With West Asia peacemaking at a standstill, Israel’s hard-line Parliament called a vote on Monday to push through a Bill that could sink future peace deals with the Palestinians and Syria.
The proposed legislation, which appeared headed for approval later in the day, would make it much harder for an Israeli government to cede East Jerusalem and the Golan Heights — captured territories that would be central to any future accords.
The legislation would require 80 of Israel’s 120 legislators to approve any withdrawal from those two areas. Without that super majority, the government would need to win approval in a binding national referendum.
Prime Minister Benjamin Netanyahu’s Cabinet supports the Bill.
An official in Mr. Netanyahu’s office said the Prime Minister supports the idea of a referendum “in principle,” but was waiting to see the final language of the legislation before taking a firm position. The official spoke on condition of anonymity because he was not authorised to discuss internal political matters.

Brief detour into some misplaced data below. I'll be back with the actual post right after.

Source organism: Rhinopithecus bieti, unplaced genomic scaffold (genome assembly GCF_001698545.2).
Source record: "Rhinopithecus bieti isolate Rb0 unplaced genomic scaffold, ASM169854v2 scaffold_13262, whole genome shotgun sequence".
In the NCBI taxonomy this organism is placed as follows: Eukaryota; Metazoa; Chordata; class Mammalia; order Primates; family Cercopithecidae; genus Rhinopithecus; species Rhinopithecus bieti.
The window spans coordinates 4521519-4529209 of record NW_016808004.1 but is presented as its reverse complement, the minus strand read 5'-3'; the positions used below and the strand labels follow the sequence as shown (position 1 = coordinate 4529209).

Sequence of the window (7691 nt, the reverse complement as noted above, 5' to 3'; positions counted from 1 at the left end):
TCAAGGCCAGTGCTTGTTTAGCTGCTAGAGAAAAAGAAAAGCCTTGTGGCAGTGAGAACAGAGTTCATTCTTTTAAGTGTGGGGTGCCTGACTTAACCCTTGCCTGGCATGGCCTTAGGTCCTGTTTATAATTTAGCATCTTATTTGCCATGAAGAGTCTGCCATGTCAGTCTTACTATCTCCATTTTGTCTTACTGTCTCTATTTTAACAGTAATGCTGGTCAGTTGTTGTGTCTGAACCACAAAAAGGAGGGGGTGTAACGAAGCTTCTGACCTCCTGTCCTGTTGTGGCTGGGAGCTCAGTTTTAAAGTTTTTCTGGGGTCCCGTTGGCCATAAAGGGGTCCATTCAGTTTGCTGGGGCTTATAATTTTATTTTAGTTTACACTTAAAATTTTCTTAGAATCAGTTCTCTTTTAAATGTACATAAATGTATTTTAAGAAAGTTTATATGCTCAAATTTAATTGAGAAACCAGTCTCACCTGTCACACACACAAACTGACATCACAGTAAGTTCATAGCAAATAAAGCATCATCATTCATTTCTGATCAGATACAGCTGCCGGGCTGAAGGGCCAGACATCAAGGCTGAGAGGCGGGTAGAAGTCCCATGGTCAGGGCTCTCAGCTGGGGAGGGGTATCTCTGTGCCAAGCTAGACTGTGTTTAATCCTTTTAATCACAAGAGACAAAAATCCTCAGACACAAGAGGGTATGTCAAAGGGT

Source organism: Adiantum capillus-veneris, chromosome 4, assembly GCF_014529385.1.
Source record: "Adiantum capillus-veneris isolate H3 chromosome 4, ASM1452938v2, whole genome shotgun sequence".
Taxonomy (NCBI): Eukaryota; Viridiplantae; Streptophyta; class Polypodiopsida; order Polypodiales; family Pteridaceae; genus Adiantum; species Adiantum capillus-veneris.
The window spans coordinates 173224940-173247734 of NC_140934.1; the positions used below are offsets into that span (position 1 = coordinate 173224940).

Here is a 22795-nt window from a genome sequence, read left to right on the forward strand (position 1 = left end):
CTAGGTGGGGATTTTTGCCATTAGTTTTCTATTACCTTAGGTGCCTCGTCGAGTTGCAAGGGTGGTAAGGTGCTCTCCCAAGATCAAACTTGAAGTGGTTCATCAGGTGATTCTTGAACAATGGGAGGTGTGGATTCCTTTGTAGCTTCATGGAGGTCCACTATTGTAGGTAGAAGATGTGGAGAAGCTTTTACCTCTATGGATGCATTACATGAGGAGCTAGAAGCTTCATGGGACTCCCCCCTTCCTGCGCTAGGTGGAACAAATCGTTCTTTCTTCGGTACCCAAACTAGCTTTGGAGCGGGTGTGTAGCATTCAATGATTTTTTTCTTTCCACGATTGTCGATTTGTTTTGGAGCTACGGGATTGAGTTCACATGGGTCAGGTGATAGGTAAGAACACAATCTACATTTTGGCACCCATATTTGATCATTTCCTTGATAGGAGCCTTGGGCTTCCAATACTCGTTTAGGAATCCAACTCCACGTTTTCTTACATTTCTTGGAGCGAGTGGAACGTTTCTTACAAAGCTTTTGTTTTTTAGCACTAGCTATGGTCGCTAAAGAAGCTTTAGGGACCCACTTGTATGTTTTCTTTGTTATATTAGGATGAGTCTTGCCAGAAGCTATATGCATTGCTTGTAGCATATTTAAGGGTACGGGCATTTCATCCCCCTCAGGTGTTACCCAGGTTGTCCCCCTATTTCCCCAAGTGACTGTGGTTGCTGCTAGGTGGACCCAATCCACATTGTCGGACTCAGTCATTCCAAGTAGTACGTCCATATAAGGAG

The Bill already has received preliminary approval but would need additional voting in parliament to go into law.
The Palestinians want sovereignty over East Jerusalem in any peace deal, while Syria insists on reasserting control over the Golan as its price for making peace.
Israel captured both territories in 1967 and later annexed them, and Mr. Netanyahu has given little indication that he is prepared to give up either area. The international community does not recognise those annexations.
The referendum Bill would not apply to the West Bank, also captured in 1967, because Israel has not annexed it.
Peace talks with the Palestinians broke down in late September, three weeks after they began — after Israel resisted Palestinian and U.S. pressure to extend a moratorium on new West Bank settlement construction.
Under U.S. pressure, Mr. Netanyahu has since agreed to a new, 90-day moratorium. But he is having trouble working out a formula with Washington that would mollify hard-liners in his coalition who want East Jerusalem exempted from the moratorium.
Indirect Turkish-mediated peace talks with Syria broke down in late 2008.